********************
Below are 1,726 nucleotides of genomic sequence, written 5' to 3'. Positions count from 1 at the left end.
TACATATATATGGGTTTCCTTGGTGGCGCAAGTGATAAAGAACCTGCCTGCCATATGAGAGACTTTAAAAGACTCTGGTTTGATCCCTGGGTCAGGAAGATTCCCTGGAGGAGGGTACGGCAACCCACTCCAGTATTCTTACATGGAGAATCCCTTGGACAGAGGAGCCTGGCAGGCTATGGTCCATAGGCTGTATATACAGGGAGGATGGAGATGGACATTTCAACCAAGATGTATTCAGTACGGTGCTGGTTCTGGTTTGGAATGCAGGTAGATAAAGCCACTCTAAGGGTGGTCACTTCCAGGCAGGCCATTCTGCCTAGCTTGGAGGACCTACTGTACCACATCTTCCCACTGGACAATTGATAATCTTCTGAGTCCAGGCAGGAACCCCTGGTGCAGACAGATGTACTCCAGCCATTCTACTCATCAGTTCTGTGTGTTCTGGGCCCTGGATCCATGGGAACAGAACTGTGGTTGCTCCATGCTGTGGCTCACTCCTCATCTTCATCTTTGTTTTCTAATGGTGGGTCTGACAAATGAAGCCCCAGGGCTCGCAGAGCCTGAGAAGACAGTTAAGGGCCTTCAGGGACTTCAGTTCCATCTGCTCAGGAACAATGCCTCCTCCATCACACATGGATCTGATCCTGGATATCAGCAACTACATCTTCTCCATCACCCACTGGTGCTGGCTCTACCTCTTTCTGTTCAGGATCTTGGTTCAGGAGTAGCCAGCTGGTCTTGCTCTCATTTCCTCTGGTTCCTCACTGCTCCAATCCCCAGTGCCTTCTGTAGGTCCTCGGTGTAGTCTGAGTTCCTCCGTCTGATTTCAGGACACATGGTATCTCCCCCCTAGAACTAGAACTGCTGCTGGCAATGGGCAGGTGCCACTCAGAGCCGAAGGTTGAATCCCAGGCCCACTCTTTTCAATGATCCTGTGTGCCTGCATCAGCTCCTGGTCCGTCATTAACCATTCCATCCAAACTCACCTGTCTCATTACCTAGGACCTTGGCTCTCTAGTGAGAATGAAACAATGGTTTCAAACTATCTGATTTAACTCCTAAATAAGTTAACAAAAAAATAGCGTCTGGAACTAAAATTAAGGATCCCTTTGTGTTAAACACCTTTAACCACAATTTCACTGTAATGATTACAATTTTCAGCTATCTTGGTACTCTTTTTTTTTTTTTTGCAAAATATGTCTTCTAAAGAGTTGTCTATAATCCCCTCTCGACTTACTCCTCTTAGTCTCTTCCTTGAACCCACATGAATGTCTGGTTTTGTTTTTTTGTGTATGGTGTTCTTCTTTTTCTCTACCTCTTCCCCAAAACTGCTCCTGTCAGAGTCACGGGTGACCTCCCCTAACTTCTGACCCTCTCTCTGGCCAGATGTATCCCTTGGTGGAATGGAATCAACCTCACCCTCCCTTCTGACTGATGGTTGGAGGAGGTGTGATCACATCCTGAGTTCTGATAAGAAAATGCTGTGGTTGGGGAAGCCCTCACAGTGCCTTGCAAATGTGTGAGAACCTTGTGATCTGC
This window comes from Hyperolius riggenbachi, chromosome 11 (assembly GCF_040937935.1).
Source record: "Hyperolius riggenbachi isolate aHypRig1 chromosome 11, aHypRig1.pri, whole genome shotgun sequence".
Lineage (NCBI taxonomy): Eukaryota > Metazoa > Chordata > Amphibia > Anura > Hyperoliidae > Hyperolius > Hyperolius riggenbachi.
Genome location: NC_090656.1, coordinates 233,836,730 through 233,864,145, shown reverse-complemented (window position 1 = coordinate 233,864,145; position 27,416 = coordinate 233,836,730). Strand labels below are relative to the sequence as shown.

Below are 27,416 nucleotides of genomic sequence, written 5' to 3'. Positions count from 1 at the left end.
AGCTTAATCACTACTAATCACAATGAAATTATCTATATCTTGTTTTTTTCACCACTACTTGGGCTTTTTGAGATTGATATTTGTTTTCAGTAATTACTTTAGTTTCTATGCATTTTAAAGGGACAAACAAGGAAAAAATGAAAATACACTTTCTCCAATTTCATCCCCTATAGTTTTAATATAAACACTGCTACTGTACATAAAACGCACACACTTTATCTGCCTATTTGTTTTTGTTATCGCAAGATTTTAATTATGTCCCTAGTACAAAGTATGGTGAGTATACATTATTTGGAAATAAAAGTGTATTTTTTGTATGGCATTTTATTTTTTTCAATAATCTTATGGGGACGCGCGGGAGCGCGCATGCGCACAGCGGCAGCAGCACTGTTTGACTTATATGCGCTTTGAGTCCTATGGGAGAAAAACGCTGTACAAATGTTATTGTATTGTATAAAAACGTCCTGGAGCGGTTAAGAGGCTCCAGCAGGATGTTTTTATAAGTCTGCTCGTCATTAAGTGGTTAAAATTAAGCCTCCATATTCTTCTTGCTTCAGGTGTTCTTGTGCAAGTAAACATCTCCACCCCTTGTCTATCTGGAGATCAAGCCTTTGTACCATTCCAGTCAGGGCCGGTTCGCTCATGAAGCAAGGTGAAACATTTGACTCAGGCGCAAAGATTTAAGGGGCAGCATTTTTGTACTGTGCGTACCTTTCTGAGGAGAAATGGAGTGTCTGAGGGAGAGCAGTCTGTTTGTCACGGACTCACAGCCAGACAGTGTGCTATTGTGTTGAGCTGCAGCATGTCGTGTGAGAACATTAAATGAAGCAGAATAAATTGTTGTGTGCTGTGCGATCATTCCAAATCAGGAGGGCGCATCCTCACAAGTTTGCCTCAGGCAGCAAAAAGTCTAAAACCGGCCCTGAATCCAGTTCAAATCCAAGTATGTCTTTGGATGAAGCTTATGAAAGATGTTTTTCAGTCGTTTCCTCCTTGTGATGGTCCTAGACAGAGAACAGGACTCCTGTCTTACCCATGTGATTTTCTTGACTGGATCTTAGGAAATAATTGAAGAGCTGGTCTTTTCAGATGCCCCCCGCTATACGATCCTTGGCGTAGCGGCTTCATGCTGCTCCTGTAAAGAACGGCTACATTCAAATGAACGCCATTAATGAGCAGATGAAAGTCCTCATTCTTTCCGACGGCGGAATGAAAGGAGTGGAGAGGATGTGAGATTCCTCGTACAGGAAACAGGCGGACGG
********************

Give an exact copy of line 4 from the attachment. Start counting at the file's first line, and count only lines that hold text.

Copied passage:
Source record: "Hyperolius riggenbachi isolate aHypRig1 chromosome 11, aHypRig1.pri, whole genome shotgun sequence".